For example, if you object to an impending illegal act, your employer cannot take action to remove you in order to then engage in that unlawful conduct. Similarly, if you discover an ongoing or past illegal act and you report the problem to the appropriate authority, such as the Securities and Exchange Commission (SEC) or any other state or federal regulator, your employer cannot take adverse action against you.
Finally, it should also be noted that an employer cannot terminate you for whistleblowing or opposing an illegal act, even if you were wrong. If you had a reasonable belief that your employer’s conduct was unlawful, and you took whistleblowing actions that you reasonably thought were appropriate given the circumstances, then your employer cannot remove you for that conduct, even if it turns out that your employer’s actions were actually legal.
Termination for “Concerted Activities”
As a group, Massachusetts workers have certain rights to collectively organize in order to try to fight for better benefits, increased salaries, and improved working conditions. Section 7 of the National Labor Relations Act provides clear legal protections for employees attempting to organize. Essentially, an employer cannot terminate an employee simply because they were engaging in concerted activities. Depending on the specific circumstances at hand, complaints about working conditions, pay or other labor issues may be legally protected under the federal labor law. Further, explicit labor organization efforts are clearly protected under federal law.
Unlawful Discrimination or Retaliation
Massachusetts workers are legally protected from unlawful discrimination and this certainly includes termination based on discriminatory reasons. More specifically, the following characteristics are considered protected statuses and as such, they cannot play any role in your employer’s decision to terminate you:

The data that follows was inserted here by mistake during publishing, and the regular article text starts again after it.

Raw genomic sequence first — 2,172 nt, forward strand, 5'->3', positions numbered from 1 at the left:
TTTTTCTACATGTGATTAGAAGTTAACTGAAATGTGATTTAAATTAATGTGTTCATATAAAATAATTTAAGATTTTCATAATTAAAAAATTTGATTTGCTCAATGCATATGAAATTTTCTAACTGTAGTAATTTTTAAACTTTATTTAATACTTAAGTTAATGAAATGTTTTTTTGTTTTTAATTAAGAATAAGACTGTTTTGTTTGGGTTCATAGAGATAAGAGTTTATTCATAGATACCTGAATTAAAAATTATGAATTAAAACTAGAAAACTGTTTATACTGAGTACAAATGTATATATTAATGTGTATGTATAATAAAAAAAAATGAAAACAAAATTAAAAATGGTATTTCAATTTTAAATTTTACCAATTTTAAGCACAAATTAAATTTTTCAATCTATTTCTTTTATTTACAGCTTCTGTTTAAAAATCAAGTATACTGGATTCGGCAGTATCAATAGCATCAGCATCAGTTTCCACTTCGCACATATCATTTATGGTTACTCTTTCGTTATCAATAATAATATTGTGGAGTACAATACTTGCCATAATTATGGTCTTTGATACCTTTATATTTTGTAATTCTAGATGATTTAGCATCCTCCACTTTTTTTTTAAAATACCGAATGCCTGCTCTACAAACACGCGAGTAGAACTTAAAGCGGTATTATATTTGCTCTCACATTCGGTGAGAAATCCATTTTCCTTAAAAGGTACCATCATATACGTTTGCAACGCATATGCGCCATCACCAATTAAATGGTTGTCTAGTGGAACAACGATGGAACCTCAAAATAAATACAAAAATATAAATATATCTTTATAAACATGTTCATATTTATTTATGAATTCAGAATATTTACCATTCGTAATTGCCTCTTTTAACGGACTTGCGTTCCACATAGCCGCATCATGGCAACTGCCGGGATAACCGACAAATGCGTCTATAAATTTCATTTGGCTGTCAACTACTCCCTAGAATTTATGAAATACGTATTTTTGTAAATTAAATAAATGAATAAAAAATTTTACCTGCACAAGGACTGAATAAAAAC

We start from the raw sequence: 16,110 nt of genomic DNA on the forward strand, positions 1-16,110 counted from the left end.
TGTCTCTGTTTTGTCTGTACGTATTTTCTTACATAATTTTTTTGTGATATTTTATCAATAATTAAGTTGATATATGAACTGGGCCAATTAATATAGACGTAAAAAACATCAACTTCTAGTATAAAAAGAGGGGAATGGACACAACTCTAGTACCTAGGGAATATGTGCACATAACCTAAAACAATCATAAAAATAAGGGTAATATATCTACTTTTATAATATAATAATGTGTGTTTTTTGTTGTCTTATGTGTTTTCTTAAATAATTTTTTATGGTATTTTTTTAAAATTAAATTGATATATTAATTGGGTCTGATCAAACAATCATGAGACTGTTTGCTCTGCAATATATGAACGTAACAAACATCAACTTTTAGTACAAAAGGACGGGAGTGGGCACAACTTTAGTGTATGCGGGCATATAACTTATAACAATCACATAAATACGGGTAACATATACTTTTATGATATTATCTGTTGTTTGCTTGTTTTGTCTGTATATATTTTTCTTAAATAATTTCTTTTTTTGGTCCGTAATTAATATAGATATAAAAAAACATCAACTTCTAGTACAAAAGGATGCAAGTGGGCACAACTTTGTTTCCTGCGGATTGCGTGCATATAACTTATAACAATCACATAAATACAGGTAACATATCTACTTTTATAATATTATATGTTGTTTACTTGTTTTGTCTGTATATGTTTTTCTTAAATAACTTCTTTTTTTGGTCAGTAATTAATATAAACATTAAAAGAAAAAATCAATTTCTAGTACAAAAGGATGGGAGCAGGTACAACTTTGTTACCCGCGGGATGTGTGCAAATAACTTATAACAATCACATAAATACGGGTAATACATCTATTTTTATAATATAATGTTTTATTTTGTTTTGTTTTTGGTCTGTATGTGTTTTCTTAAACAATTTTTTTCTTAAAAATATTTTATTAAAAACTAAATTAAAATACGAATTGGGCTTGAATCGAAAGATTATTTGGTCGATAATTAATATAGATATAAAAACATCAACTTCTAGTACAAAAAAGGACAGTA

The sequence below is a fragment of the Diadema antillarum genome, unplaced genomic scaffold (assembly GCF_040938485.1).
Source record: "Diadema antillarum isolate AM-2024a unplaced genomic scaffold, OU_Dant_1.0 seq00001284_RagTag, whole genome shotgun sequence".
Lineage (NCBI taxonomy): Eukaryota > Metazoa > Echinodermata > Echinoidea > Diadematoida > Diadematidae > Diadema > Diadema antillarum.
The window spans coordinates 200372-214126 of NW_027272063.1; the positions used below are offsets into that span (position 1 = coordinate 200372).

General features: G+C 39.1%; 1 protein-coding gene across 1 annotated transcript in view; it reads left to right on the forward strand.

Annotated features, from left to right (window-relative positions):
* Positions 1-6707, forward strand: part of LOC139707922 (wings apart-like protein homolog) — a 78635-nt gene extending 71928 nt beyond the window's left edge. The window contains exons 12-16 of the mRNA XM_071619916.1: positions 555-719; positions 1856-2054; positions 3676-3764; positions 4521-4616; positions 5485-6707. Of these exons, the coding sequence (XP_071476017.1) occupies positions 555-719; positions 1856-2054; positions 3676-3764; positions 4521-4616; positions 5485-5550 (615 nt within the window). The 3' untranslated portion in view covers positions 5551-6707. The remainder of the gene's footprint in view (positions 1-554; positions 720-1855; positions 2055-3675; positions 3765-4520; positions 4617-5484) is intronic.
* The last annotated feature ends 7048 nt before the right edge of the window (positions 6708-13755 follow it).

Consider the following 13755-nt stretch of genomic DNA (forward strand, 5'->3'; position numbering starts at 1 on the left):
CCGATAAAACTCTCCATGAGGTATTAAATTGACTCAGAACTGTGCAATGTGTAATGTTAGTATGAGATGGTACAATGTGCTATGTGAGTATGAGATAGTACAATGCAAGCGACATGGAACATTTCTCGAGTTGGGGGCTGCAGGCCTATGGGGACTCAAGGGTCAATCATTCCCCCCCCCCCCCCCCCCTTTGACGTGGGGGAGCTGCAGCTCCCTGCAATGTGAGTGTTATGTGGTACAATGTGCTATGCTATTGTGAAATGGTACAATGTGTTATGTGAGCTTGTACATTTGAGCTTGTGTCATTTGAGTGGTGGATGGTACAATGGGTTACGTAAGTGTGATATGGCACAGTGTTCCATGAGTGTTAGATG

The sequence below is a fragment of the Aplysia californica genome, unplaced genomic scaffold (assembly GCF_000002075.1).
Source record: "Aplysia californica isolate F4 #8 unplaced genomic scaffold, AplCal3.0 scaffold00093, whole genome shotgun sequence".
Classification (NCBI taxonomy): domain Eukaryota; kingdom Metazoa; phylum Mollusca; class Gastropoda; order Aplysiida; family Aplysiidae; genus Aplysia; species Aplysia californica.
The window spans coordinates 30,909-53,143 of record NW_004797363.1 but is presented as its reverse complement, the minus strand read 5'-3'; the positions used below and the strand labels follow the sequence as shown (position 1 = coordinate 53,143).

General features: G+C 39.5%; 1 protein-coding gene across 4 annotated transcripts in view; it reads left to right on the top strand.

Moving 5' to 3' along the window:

- Race and color
- National origin
- Sex and gender
- Sexual orientation
- Gender identity and expression
- Pregnancy status
- Physical or psychological disabilities
In addition, you have the right to complain of and report unlawful discrimination or harassment in the workplace. For example, if you file a sexual harassment complaint, your employer cannot then seek to terminate you for that reason. This is true even if your employer believes that your complaint was unjustified. It does not matter whether the complaint turns out to be well-founded; employees must be able to exercise their labor rights without fearing employer retribution
Of course, sadly, far too many Massachusetts employers do engage in unlawful discrimination or retaliation. When they do so, they typically try to make up a fake reason for why the employee was actually fired. These fake reasons are referred to as pretextual reasons. Your Springfield employee rights lawyer can help you prove pretext and thus establish wrongful termination. Doing so can sometimes be challenging, so it is important to seek legal assistance as soon as possible after being terminated.
Termination in Violation of an Employment Contract
One situation in which at-will employment principles do not apply is when the employer and employee signed an employment contract setting out specific requirements for termination. Generally speaking, these contracts provide for a certain term of employment and require that an employer has just cause to fire an employee. If an employer terminates them without cause, they may seek compensation for wrongful termination.
Contact Our Massachusetts Wrongful Termination Attorneys Today
At Hayber, McKenna & Dinsmore, our employment rights lawyers help individuals fight back against wrongful termination. If you were fired and believe the reasoning was in any way unlawful, you can have an experienced Springfield employment attorney review your case by filling out our online questionnaire or by calling our office today at 413-417-7035.